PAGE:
During the Great Recession, I thought it was not fare how irresponsible landlords got bailed out while people that worked for money got screwed. That was my ah hah moment when I realized I was in the wrong group. Fast forward 10 years and I’m on the right side of the equation and it feels good.

    People that work for money and save are getting screwed during the covid downturn while landlords and businesses are getting bags of money thrown at them. Poor dum dums save in diversified 401k’s while real estate and landlords are getting money thrown at them. It’s so unfair. Those that play the game get rich while wages stagnate and the value of money drops. Biden is screwing the poor dummies that voted for him and they don’t even know it.

  147. 1647
    ruxpert says:

    RE: Erik @ 1646

    and ‘the wrong group’ may be growing?

    Episode 400 – Visions of the Future
    Corbett • 04/24/2021 • 125 Comments
    https://www.corbettreport.com/future/

    https://www.heartcom.org/Wesak2021.htm

    ;-)

  148. 1648
    Eastsider says:

    Seattle ranks 118 out of 300 in the WSJ/Realtor.com Emerging Housing Markets Index –

    1 Coeur D’Alene Idaho
    2 Austin-Round Rock Texas
    3 Springfield Ohio
    4 Billings Montana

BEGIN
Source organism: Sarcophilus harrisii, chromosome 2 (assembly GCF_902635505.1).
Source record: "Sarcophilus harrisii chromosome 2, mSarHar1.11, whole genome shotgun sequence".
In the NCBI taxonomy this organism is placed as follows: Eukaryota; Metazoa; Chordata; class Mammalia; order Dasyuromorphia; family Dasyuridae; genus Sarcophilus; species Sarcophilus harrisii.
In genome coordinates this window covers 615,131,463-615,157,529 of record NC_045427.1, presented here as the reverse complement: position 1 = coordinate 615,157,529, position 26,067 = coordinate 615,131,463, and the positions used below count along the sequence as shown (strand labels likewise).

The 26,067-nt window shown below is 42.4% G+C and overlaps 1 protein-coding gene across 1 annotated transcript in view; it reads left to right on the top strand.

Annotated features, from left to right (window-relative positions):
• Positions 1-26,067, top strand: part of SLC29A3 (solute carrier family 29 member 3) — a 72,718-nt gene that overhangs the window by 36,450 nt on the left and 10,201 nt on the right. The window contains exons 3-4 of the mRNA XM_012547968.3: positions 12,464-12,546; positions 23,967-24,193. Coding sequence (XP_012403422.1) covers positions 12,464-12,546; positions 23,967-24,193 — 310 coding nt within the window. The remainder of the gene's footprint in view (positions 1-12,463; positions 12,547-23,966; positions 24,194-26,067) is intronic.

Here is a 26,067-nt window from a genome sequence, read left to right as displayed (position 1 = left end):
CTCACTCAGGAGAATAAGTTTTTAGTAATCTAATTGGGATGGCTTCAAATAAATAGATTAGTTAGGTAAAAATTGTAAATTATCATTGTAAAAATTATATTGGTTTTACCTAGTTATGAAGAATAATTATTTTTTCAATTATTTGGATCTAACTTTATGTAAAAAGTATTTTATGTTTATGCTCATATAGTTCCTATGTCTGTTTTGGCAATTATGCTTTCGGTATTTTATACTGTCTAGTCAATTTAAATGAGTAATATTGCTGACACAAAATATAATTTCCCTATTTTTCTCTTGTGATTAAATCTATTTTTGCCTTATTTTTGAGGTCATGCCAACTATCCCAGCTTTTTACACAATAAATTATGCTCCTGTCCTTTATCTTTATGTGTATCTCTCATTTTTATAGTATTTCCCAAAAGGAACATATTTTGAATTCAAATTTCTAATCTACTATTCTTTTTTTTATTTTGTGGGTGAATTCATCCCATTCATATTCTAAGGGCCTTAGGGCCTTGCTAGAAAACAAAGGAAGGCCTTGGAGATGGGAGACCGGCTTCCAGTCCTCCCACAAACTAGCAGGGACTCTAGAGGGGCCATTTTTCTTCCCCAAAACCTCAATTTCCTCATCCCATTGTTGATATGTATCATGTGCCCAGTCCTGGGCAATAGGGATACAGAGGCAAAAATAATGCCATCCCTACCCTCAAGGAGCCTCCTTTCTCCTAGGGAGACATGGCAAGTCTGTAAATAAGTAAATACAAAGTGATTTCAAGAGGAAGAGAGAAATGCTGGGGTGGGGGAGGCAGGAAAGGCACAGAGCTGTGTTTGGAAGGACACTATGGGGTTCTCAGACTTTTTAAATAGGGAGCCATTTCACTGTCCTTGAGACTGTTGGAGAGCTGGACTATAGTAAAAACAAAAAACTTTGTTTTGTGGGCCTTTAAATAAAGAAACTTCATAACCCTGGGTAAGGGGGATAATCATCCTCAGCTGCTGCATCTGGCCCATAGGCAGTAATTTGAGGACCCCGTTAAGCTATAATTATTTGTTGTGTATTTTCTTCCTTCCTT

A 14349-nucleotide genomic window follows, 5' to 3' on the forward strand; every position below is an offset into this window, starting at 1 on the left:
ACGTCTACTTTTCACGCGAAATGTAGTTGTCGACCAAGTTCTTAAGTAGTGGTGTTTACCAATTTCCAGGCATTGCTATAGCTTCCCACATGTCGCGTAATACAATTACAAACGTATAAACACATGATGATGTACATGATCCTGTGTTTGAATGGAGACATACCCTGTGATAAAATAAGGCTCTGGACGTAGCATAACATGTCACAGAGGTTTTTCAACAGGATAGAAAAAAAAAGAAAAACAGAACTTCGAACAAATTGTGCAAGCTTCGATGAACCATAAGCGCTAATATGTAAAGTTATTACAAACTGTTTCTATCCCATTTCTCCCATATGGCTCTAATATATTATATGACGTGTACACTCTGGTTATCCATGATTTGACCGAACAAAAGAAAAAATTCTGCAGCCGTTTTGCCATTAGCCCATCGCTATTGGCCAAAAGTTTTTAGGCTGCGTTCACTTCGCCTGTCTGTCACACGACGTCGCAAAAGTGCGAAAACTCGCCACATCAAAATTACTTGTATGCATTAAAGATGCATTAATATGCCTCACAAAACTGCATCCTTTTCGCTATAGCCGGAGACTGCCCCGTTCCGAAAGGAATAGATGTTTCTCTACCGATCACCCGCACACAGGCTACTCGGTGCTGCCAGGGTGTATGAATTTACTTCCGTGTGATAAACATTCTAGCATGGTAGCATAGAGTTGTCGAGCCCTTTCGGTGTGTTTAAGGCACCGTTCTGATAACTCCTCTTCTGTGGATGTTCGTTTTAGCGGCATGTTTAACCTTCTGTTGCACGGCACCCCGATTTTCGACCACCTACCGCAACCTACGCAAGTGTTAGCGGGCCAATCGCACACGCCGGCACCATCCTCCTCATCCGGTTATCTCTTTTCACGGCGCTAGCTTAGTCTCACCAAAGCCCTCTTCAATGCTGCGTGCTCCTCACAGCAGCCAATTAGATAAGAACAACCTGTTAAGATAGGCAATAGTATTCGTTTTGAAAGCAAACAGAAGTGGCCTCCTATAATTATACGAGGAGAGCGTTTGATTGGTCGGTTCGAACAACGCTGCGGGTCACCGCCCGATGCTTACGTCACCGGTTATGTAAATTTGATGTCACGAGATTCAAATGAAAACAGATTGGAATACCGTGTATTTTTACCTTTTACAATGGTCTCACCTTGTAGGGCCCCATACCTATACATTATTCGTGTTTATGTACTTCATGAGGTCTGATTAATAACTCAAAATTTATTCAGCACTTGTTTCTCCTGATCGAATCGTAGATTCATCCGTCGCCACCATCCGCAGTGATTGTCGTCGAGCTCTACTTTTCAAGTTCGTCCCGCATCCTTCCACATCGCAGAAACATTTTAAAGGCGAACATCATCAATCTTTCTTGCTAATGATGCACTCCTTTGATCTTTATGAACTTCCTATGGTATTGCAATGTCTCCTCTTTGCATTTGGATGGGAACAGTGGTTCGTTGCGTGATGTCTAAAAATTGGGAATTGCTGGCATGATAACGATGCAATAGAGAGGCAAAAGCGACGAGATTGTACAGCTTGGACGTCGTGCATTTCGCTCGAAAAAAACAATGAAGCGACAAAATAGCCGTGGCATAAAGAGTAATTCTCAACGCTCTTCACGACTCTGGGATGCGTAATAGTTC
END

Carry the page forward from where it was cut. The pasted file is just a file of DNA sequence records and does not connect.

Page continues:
5 Spokane-Spokane Valley Washington
    6 Lafayette-West Lafayette Indiana
    7 Reno Nevada
    8 Concord New Hampshire
    9 Manchester-Nashua New Hampshire
    10 Santa Cruz-Watsonville California

    Within WA –
    5 Spokane-Spokane Valley Washington
    43 Bremerton-Silverdale Washington
    48 Yakima Washington
    63 Olympia-Tumwater Washington
    82 Kennewick-Richland Washington
    118 Seattle-Tacoma-Bellevue Washington
    120 Portland-Vancouver-Hillsboro Oregon-Washington
    263 Bellingham Washington

    https://www.wsj.com/articles/emerging-housing-markets-index-wsj-realtor-com-11619483158

  149. 1649
    Whatsmyname says:

    RE: Eastsider @ 1648 – Not sure what you’re getting at here.

    Does this suggest the masses should flee to hope for jobs in CDA (a nice town of 52,000), for its combination of appreciation and someone’s idea of lifestyle potential? Would Bothell possibly be a better comparison than our whole combined SMSA?

    Or does it reassure us that Seattle’s middle of the pack performance means that we shouldn’t be over alarmed at the drivers and level of our recent price growth?

  150. 1650
    Eastsider says:

    RE: Whatsmyname @ 1649 – Good morning! I’m not sure why you get triggered so easily by a mere ranking? Perhaps you need your coffee fix!

  151. 1651
    N says: